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Issue 12 | Autumn 2016

Lead Story

NOAA Selects GFDL’s Dynamical Core

In August 2014, numerical weather prediction modelers attended a workshop to discuss dynamic core requirements and attri- butes for the NGGPS, and developed a battery of tests to be conducted in three phases over 18 months. Six existing dynamical cores were identified as potential candidates for NGGPS.

During Phase 1, a team of evaluators ran benchmarks to look at performance, both meteorological and computational, and the stability of the core. The performance benchmark measured the speed of each candidate model at the resolution run currently in National Centers for Environmental Prediction (NCEP) operations, and at a much higher resolution expected to be run operation- ally within 10 years. They also evaluated the ability of the models to scale across many tens of thousands of processor cores.

Assessment of the test outcomes from Phase 1 resulted in the recommendation to reduce the candidate pool to two cores, NCAR’s Model for Prediction Across Scales (MPAS) and GFDL’s Finite-Volume on a Cubed Sphere (FV3), prior to Phase 2.

In Phase 2, the team evaluated the two remaining candidates on meteorological performance using both idealized physics and the operational GFS physics package. Using initial conditions from operational analyses produced by NCEP’s Global Data Assimila- tion System (GDAS), each dynamical core ran retrospective forecasts covering the entire 2015 calendar year at the current opera- tional 13 km horizontal resolution. In addition, two cases, Hurricane Sandy in October 2012, and the May 18-20, 2013 tornado outbreak in the Great Plains were run with enhanced resolution (approximately 3 km) over North America. The team assessed the ability of the dynamical cores to predict severe convection without a deep convective parameterization, using operational initial conditions and high-resolution orography.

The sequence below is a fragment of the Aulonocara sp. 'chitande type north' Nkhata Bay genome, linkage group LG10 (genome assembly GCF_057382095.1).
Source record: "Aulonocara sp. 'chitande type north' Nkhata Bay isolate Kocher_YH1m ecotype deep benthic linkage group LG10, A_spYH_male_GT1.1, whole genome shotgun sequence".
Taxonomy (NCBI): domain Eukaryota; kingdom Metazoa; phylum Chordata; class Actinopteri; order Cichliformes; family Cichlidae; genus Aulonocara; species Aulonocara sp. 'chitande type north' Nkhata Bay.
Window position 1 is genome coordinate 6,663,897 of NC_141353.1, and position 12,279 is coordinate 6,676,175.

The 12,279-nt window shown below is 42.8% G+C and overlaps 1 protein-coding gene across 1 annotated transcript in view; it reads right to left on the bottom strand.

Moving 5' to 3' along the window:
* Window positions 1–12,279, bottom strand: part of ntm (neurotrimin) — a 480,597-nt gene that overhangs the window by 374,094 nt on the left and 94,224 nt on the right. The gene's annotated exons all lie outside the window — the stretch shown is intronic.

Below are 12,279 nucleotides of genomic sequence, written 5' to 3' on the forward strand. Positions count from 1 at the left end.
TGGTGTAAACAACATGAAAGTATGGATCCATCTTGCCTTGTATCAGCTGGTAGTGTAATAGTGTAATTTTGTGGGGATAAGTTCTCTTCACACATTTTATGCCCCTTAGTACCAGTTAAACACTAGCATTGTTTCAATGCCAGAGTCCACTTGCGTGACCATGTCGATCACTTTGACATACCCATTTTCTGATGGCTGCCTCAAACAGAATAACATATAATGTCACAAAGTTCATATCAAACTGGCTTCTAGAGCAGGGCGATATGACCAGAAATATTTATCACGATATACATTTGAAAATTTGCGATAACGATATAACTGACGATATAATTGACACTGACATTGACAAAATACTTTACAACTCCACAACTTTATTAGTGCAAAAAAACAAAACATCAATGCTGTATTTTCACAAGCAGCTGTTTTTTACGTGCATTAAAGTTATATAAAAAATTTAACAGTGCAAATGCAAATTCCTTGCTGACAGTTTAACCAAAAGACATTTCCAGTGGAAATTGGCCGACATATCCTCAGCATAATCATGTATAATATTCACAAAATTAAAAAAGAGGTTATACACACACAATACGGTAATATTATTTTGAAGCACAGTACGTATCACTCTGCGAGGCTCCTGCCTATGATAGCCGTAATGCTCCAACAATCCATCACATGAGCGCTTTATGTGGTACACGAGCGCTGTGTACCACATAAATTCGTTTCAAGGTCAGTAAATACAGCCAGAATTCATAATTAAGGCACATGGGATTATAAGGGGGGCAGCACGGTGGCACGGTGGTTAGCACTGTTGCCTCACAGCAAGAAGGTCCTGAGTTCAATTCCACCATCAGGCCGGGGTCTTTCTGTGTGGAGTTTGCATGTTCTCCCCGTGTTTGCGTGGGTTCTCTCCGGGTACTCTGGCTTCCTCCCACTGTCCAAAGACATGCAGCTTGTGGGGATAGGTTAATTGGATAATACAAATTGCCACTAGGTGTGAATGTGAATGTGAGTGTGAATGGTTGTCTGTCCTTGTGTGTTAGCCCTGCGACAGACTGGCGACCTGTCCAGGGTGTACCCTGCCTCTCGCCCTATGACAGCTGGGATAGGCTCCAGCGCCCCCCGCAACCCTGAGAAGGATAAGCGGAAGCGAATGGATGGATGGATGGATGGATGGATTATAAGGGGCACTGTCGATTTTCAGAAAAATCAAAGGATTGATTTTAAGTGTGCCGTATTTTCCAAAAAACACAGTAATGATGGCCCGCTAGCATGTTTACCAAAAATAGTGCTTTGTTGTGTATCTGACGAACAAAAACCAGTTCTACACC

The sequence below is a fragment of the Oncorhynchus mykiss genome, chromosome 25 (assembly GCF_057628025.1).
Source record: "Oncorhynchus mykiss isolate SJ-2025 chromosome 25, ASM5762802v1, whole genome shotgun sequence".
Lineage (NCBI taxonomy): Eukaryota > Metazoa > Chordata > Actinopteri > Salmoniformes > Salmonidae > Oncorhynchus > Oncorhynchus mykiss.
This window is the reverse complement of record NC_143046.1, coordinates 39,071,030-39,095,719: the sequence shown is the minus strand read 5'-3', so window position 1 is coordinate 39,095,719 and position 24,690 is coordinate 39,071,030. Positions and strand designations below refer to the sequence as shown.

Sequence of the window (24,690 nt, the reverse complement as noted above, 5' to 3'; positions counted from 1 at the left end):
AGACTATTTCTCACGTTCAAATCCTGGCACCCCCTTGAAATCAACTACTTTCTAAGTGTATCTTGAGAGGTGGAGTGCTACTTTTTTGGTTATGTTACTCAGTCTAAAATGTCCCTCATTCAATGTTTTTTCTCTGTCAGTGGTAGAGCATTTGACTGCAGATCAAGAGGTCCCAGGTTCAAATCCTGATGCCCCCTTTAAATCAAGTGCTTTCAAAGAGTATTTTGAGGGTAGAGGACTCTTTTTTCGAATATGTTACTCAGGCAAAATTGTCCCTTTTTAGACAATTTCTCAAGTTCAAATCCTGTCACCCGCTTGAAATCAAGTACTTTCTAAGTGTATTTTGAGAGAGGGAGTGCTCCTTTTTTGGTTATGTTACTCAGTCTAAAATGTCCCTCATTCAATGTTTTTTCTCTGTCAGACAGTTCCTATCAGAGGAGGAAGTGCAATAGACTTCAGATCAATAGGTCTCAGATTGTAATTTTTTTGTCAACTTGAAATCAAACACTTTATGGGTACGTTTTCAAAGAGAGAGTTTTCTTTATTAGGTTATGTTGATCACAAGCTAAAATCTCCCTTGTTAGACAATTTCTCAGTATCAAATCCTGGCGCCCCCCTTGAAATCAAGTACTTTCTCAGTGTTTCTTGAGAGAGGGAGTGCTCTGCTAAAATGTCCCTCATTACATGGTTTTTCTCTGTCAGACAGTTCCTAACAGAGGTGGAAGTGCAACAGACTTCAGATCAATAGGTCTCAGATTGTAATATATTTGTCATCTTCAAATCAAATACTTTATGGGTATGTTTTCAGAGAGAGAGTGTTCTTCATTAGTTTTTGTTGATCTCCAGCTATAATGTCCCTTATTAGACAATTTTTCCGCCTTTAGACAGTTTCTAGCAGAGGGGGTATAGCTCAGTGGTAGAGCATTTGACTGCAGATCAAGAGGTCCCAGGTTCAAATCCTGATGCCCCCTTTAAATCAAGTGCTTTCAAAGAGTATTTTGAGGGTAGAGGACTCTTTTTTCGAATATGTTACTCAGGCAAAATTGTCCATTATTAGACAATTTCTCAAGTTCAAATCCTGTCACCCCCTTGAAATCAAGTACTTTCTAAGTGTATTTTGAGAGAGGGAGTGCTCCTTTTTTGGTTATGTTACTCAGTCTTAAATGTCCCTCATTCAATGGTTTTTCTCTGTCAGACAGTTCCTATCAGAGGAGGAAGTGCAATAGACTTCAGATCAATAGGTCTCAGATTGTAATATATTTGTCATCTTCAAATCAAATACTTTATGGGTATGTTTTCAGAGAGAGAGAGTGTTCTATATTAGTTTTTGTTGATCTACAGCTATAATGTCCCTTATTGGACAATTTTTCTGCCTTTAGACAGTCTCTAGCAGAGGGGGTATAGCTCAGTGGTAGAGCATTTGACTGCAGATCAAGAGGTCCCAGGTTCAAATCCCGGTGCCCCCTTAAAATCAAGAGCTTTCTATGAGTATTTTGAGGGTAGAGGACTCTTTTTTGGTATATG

The results of Phase 2 tests showed that GFDL’s FV3 satisfied all the criteria, had a high level of readiness for operational imple- mentation, and was computationally highly efficient. As a result, the panel of experts recommended to NOAA leadership that FV3 become the atmospheric dynamical core of the NGGPS. NOAA announced the selection of FV3 on July 27, 2016.

Phase 3 of the project, getting underway now, will involve integrating the FV3 dynamical core with the rest of the operational global forecast system, including the data assimilation and post-processing systems. See results, https://www.weather.gov/sti/sti- modeling_nggps_implementation_atmdynamics.

Contributed by Jeff Whitaker.

Hindcast of the 2008 hurricane season, simulated by the FV3-powered GFDL model at 13 km resolution.

NGGPS Dynamical Core: Phase 1 Evaluation Criteria

  • Simulate important atmospheric dynamical phenomena, such as baroclinic and orographic waves, and simple moist convection
  • Restart execution and produce bit-reproducible results on the same hardware, with the same processor layout (using the same executable with the same model configuration)